Bringing family members of all ages under the one roof can provide rich opportunities for relatives to support, care for and bond with each other. However, intergenerational households can also be a site where the abuse of vulnerable members of the family, including older people, occurs. This page will explain how a professional can identify and respond to elder abuse in these settings.
If you are considering your adult child moving in with you we recommend our resource Adult Children At Home.
Many circumstances can lead to the formation of an intergenerational household. We’ve outlined a few of the most common ones here.
As people age, they may experience age-related illness, disability, heightened loneliness or financial difficulties. In some cases, older people may also be facing mental health issues, substance misuse, gambling problems or risk of homelessness.
In these circumstances, older people may choose to live under the safe roof as family members so they can receive care and support. Some families also make formal arrangements where care and assets are shared between family members.
Particularly during times of upheaval, adult children may temporarily move back in with their parents. For example, during the COVID-19 pandemic many adult children suddenly out of work and unable to pay rent, recovering from illness or injury, didn’t want to be alone, had returned from overseas or had to suddenly change future plans, moved back into the family home with their parents.
Some adult children may live with their parents due to their own complex needs. This is particularly prevalent among adult children living with disability, experiencing drug dependency, gambling addiction or mental health challenges, exiting the criminal justice system, or who are (or their children are) living with health issues and require care. Reasons why adult children may stay or move in with an older family member include:
Older people may live with behaviour that is detrimental to their own safety and wellbeing if it means supporting another family member’s needs or protecting relationships.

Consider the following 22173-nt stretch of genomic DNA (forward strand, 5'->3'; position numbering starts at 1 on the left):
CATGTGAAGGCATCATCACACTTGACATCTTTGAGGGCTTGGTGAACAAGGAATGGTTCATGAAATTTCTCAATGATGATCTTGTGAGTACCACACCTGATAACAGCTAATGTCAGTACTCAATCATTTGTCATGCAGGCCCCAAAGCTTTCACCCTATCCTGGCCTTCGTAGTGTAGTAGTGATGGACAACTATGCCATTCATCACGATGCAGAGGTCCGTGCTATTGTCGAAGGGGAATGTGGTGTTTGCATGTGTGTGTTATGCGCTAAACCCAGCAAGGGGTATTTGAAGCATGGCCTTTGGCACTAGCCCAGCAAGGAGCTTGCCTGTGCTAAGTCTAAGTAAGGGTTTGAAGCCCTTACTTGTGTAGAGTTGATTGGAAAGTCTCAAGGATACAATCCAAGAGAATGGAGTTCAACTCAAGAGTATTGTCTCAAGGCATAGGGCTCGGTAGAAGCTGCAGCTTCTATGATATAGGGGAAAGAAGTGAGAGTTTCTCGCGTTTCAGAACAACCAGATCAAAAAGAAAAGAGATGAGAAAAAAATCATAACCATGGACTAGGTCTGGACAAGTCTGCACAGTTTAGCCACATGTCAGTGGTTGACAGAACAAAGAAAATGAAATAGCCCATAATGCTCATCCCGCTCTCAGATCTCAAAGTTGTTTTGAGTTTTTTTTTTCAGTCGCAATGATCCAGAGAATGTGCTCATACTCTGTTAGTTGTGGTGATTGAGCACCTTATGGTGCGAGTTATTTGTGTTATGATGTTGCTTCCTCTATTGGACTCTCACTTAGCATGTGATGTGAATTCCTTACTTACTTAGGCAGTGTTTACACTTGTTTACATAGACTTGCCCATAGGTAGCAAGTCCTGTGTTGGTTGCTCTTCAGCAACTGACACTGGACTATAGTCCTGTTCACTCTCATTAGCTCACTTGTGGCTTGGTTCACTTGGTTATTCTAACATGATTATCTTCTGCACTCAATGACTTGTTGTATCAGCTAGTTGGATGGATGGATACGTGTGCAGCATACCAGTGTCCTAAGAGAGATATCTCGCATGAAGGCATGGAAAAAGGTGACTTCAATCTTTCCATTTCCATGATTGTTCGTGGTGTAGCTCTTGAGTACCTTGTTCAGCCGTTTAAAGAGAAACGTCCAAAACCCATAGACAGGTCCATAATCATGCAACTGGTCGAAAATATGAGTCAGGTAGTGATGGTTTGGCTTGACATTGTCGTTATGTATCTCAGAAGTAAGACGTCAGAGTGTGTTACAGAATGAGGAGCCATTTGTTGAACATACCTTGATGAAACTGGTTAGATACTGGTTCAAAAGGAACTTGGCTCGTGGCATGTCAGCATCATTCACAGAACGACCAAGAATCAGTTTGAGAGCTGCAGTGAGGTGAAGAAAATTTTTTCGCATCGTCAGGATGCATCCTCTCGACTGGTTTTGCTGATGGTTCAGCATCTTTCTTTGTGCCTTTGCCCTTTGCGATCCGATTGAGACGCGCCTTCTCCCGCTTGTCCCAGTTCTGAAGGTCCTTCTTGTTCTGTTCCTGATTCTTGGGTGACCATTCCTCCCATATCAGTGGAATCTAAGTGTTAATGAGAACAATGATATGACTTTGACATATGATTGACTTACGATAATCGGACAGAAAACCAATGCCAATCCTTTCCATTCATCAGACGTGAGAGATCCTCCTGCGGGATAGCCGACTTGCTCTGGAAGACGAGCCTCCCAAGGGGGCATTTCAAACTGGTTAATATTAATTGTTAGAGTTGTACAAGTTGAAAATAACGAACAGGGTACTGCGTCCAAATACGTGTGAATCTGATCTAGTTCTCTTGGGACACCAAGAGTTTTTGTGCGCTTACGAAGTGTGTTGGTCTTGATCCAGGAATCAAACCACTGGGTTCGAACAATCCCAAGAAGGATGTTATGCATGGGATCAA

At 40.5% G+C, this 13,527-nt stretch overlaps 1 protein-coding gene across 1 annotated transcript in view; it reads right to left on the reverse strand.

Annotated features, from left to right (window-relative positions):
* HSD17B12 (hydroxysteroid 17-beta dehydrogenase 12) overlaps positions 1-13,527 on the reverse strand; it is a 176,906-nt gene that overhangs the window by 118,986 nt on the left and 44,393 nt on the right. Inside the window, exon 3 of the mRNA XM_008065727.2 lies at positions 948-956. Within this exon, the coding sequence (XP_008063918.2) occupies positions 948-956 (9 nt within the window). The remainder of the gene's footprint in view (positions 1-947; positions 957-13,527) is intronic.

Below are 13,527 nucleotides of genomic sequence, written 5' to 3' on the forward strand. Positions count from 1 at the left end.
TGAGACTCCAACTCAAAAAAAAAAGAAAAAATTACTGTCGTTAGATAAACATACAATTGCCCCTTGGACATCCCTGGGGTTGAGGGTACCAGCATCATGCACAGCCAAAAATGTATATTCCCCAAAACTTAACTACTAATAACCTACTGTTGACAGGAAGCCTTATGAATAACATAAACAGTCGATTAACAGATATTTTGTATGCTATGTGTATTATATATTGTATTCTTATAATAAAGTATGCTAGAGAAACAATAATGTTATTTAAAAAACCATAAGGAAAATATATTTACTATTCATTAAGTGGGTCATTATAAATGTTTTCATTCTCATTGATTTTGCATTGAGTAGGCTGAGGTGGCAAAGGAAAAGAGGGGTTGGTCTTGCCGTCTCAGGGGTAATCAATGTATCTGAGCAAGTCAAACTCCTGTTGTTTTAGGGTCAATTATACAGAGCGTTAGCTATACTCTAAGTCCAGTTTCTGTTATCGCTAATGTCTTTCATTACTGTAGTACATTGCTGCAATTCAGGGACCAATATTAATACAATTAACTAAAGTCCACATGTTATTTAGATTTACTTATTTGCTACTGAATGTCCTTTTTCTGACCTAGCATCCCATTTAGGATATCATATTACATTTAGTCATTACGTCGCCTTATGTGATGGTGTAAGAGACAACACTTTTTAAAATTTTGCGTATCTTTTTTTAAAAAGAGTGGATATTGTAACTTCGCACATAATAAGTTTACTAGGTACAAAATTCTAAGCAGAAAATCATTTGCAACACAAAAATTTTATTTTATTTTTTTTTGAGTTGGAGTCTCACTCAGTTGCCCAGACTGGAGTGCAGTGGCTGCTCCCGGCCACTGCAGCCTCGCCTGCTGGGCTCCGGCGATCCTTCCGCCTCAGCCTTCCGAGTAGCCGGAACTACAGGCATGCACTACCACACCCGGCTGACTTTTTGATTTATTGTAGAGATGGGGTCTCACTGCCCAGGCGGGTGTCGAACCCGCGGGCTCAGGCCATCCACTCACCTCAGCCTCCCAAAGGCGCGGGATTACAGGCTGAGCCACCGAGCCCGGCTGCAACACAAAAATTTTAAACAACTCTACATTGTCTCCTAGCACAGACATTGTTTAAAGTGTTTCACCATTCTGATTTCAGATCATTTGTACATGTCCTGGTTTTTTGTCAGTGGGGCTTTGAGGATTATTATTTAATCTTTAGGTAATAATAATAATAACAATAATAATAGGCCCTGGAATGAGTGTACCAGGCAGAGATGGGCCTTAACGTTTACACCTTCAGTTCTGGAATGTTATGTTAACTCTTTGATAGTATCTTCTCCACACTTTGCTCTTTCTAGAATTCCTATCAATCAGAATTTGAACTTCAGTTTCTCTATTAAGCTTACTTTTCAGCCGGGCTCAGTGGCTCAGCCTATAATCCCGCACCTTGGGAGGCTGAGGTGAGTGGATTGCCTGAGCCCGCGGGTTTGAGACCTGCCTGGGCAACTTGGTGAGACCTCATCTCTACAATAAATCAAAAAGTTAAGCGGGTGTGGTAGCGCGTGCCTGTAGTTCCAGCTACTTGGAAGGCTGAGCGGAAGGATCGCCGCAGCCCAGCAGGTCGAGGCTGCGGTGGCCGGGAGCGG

Some families choose to live in intergenerational households as it is a common cultural norm. This can include older people who have recently arrived from overseas on parent visas, often with the intention of helping care for grandchildren and being cared for themselves as they age. In some Aboriginal communities, older people take on roles caring for and passing cultural knowledge onto children within their family, kinship group, and community.
Many intergenerational households are safe environments. However, in some households, unbalanced power dynamics may place older family members at higher risk of experiencing elder abuse. Elder abuse is a form of family violence. Family violence can include acts of psychological, financial, cultural, physical, verbal, social, sexual and spiritual abuse and neglect. Perpetrators of elder abuse are more likely to use financial abuse than in other family violence contexts.
If you are supporting someone who is older or lives with an older person, it is vital you know how to recognise elder abuse and respond appropriately.
If so, you need to assess their level of family violence risk in accordance with your responsibilities under the MARAM framework. Otherwise, reach out to Seniors Rights Victoria for secondary consultation or referral.
If so, you need to consider the effects of the violence on the older person. Screen them for family violence and assess their level of risk in accordance